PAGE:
Norwegian mackerel fishing shetland

Despite poor weather inhering fishing, the Norwegian fleet landed the majority of their 12,200 tonnes of mackerel from waters off Shetland. Photo: Norges Sildesalgslag\Asle Birkeland (2022)

“The mackerel is still scattered both in the sea and along the coast,” reports Kenneth Garvik, Sales Manager with Norges Silgesalgslag.

Week 38 of 2023 sees the Norwegian mackerel fleet land over half their catch from the Shetland zone whilst bad weather hinders fishing opportunities.


It was a slow mackerel week with modest 12,200 tonnes recorded. The best catch day was Monday with 4,200 tonnes, while the weekend saw small quantities due to gales in the mackerel fields. 

The purse seine group contributed the most with 9,200 tonnes, and from the other groups, coastal fishing accounted for 2,200 tonnes, the SUK group for 500 tonnes, and the trawl group for 300 tonnes. 

The boats have been hunting mackerel in three different areas: in the Norwegian Sea for the majority of the fleet, in the UK zone for some, and along the coast for the smaller boats. 

Fishermen report little gathering of mackerel in the Norwegian Sea and along the coast. Southeast of Shetland, in British waters, there have been brief periods of aggregation, allowing for setting nets. From here, 6,900 tonnes of this week’s quota were caught.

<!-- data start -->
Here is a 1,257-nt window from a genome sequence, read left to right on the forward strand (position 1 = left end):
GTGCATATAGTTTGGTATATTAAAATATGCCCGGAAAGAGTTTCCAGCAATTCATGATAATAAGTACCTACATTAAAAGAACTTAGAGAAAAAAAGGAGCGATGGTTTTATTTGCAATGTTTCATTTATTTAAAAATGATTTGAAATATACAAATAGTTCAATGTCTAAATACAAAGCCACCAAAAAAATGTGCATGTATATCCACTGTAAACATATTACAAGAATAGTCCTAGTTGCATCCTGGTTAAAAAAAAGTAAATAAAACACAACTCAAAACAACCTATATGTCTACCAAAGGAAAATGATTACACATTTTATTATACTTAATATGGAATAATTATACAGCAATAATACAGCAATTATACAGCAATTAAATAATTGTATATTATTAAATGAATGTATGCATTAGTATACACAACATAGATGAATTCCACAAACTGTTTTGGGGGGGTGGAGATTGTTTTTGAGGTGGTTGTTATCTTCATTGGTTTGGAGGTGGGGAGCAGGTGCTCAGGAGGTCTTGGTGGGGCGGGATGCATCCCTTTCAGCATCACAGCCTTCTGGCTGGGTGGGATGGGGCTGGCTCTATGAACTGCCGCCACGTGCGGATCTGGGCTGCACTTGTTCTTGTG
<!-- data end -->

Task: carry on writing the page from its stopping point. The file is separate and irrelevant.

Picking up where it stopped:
The sizes of mackerel also vary in different areas. In the Norwegian Sea, the average is around 450g, in the UK zone around 400g, and along the coast, mackerel are much smaller with average weights of around 250g. 

We now observe that autumn has arrived with low-pressure activity in the Northeast Atlantic. The bad weather that hindered fishing over the weekend will continue into the first part of the upcoming week. 


Fishing on “The Edge”: 

From five different boats that have fished on “The Edge” for meal/oil, we have 720 tonnes of saithe, 620 tonnes of North Sea herring, just under 500 tonnes of blue whiting, and 190 tonnes of horse mackerel. 


Foreign vessels: 

We have reported two good catches from foreign vessels. The Icelandic vessel Vilhelm Thorsteinsson has been fishing herring east of Iceland recently and had a catch of just under 1,700 tonnes. These are large herring with average weights in the range of 367-380g. 

The Danish trawler “Themis” caught 1,000 tonnes of sprat for meal/oil use. They have been fishing in the EU zone in traditional sprat fields. 


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